Abarat Insight - Mater Motley

...Delving into the archives at Clive's house, it's always fascinating to come across early sketches and artwork that show how an idea can develop on its way to publication.
With thanks, as ever, to Clive, this page showcases another example of how the images and narrative of Abarat are formed and change in the process of creating the Abarat books...

Mater Motley belongs with that certain class of evil character who carries an air of regality about them. Unashamedly wicked, she lacks the constant dichotomy between light and dark which wages in her grandson, Christopher Carrion.
A queen must be borne aloft by her retinue and as Clive contemplated this image of Mater Motley's arrival at Carrion's tower, he worked through a number of versions of her procession of attendants before finally settling on showing her alone on her animated mummified hand.

Clive Barker - Mater Motley rough

Clive Barker - Mater Motley sketch

Clive Barker - Mater Motley rough

Clive Barker - Mater Motley sketch

Clive Barker - Mater Motley final oil

Mater Motley

Extract from Night Conversations, Abarat Book Two

[Christopher Carrion]'s meditations were interrupted by the sound of barking birds, followed by an eruption of martial drums that echoed back and forth between the towers. He got up and went to the window. Far below him (thirty-seven stories, in fact), a mighty procession, illuminated by inumerable lights, was winding over the rocky landscape and through the arches that lay between the Twelfth and Thirteenth Towers. About half-way down the length of this procession, borne high on a throne set on the severed wrist of an immense mummified hand, which had somehow been given animation, was Carrion's grandmother Thant Yeyla Carrion, commonly known as Mater Motley. She was not wasting her precious time while she travelled but was hard at work sewing by the light of flickering torches. The Prince didn't need to wonder what she was working on; it was always the same obsessive labour. She was sewing together the skins of stitchlings, half-human sacks into which the living mud from the Todo Mines would be poured...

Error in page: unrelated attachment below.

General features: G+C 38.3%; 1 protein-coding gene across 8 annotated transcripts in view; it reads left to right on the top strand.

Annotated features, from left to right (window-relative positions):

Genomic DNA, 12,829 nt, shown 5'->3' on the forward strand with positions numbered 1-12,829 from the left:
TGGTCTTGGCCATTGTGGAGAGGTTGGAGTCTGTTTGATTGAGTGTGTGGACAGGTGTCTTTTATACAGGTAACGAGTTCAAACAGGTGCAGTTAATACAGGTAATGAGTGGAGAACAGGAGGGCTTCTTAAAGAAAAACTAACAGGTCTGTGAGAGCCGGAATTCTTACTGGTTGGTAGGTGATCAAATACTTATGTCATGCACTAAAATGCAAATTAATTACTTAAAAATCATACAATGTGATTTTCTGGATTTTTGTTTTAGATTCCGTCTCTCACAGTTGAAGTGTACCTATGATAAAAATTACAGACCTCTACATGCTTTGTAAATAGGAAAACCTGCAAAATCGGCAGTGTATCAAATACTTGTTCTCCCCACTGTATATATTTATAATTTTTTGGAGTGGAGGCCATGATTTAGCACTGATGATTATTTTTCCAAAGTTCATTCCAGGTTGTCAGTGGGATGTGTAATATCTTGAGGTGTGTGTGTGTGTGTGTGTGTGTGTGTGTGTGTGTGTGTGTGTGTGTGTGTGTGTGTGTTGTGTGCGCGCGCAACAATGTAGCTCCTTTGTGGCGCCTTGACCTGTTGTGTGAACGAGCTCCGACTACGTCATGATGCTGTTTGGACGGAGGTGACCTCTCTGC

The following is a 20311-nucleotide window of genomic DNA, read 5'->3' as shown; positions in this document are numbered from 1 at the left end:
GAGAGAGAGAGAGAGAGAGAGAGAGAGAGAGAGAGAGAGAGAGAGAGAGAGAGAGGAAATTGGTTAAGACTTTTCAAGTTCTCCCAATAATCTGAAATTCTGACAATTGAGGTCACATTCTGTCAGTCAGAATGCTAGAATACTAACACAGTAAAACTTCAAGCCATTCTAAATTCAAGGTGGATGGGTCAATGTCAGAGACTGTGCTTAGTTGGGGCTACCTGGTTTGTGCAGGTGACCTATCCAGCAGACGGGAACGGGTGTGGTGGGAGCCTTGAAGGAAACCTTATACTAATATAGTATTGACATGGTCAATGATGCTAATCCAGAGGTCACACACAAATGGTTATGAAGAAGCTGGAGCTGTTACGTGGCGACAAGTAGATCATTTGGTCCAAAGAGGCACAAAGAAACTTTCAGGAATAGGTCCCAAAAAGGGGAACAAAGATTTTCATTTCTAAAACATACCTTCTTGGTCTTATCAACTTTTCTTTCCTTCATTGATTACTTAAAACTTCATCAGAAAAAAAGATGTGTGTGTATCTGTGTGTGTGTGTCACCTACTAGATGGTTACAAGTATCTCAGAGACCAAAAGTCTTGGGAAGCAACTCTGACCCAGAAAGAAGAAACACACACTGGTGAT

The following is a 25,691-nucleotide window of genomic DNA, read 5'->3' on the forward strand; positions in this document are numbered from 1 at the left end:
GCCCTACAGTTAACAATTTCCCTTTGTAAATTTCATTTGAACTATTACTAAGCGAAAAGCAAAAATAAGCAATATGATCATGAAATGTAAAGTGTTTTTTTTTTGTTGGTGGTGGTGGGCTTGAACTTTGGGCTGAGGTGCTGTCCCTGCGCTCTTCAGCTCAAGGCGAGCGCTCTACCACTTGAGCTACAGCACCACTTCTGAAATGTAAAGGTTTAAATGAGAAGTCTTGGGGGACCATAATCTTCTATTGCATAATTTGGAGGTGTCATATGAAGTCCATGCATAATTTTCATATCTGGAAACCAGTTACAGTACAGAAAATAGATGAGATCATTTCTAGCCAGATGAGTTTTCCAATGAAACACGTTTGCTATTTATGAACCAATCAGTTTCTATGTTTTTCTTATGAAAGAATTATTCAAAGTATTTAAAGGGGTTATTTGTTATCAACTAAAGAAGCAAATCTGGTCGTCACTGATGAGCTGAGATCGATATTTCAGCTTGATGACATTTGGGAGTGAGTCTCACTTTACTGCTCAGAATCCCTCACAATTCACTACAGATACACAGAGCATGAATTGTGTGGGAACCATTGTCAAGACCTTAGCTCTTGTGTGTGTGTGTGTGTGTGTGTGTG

More Abarat insight...

Elathuria and Numa Child, The Wormwood
The Scattamuns, from acrylic to canvas
Three paintings from their original sketches through to the canvas

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